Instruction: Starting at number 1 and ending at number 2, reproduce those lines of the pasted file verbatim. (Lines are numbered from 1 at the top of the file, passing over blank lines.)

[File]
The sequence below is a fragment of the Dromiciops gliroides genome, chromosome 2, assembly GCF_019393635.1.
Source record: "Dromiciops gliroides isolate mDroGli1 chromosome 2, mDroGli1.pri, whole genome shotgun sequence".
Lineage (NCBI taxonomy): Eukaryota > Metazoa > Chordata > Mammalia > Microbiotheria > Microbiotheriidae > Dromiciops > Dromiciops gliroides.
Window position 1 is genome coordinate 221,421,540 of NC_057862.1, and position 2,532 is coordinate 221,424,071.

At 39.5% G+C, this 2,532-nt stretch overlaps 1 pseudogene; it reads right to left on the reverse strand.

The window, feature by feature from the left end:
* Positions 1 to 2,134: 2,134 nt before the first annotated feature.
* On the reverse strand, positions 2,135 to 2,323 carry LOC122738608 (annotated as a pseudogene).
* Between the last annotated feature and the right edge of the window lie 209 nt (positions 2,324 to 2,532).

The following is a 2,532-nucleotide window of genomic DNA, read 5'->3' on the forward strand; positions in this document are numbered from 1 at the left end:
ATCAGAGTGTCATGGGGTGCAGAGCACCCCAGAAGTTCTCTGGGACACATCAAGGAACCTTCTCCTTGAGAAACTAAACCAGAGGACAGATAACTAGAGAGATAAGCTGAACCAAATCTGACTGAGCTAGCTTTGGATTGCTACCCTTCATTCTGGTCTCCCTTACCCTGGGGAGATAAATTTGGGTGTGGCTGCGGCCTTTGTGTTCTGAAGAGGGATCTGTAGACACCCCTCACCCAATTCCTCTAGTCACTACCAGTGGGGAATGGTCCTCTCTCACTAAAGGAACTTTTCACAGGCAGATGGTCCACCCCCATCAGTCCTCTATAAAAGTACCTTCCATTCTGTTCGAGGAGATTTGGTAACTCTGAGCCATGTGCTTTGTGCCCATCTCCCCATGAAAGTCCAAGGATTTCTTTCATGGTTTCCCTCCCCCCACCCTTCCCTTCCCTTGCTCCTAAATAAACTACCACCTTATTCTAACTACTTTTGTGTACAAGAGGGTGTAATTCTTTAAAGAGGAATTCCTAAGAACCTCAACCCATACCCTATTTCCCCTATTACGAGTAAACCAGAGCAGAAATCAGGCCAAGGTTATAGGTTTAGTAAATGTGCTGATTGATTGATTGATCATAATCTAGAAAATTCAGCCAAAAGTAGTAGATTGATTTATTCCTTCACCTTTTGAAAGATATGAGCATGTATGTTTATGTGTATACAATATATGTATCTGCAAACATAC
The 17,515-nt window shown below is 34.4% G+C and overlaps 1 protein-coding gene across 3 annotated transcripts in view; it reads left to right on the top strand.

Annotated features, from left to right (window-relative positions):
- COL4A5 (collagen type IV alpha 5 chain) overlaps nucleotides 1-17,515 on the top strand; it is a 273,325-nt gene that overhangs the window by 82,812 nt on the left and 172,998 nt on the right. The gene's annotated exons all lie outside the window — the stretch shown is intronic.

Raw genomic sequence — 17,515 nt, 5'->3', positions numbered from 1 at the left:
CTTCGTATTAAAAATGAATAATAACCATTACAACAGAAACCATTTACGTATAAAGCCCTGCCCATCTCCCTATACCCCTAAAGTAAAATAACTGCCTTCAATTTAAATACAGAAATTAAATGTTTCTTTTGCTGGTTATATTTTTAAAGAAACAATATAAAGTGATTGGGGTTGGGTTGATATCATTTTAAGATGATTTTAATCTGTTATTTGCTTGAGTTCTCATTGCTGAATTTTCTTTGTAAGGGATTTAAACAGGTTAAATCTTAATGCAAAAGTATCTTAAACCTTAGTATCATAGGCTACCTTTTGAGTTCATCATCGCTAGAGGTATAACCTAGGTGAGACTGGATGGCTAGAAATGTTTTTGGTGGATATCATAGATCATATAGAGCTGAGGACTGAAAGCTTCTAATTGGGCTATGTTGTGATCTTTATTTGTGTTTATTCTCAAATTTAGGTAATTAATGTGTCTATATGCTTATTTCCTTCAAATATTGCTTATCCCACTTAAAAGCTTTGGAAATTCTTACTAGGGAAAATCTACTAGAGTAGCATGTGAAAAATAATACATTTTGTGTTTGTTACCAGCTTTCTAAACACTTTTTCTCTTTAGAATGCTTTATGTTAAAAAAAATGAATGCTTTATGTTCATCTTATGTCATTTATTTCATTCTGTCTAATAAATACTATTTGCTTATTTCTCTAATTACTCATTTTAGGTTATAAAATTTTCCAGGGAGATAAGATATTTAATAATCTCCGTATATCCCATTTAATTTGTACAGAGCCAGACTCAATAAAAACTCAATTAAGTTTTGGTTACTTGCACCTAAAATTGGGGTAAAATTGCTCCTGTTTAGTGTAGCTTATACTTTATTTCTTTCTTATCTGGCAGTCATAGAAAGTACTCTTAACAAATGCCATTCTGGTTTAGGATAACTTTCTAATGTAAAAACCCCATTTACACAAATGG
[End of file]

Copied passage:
The sequence below is a fragment of the Dromiciops gliroides genome, chromosome 2, assembly GCF_019393635.1.
Source record: "Dromiciops gliroides isolate mDroGli1 chromosome 2, mDroGli1.pri, whole genome shotgun sequence".